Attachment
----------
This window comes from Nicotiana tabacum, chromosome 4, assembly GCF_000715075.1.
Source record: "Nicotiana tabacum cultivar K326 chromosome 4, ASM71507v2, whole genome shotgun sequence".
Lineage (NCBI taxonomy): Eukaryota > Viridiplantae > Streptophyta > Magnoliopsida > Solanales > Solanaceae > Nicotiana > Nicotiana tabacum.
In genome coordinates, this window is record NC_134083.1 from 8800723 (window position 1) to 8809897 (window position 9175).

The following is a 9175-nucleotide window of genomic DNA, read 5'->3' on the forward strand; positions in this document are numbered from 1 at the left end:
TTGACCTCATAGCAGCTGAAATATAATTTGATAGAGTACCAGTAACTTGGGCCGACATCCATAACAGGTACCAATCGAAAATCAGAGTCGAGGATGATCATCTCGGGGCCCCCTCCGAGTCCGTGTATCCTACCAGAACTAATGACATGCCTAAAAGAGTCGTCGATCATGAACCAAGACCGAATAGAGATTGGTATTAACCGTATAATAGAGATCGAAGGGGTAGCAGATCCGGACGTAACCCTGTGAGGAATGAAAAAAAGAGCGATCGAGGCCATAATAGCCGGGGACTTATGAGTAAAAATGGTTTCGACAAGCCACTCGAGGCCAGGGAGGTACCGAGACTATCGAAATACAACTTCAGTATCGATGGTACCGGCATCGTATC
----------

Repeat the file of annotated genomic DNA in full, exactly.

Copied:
This window comes from Nicotiana tabacum, chromosome 4, assembly GCF_000715075.1.
Source record: "Nicotiana tabacum cultivar K326 chromosome 4, ASM71507v2, whole genome shotgun sequence".
Lineage (NCBI taxonomy): Eukaryota > Viridiplantae > Streptophyta > Magnoliopsida > Solanales > Solanaceae > Nicotiana > Nicotiana tabacum.
In genome coordinates, this window is record NC_134083.1 from 8800723 (window position 1) to 8809897 (window position 9175).

The following is a 9175-nucleotide window of genomic DNA, read 5'->3' on the forward strand; positions in this document are numbered from 1 at the left end:
TTGACCTCATAGCAGCTGAAATATAATTTGATAGAGTACCAGTAACTTGGGCCGACATCCATAACAGGTACCAATCGAAAATCAGAGTCGAGGATGATCATCTCGGGGCCCCCTCCGAGTCCGTGTATCCTACCAGAACTAATGACATGCCTAAAAGAGTCGTCGATCATGAACCAAGACCGAATAGAGATTGGTATTAACCGTATAATAGAGATCGAAGGGGTAGCAGATCCGGACGTAACCCTGTGAGGAATGAAAAAAAGAGCGATCGAGGCCATAATAGCCGGGGACTTATGAGTAAAAATGGTTTCGACAAGCCACTCGAGGCCAGGGAGGTACCGAGACTATCGAAATACAACTTCAGTATCGATGGTACCGGCATCGTATC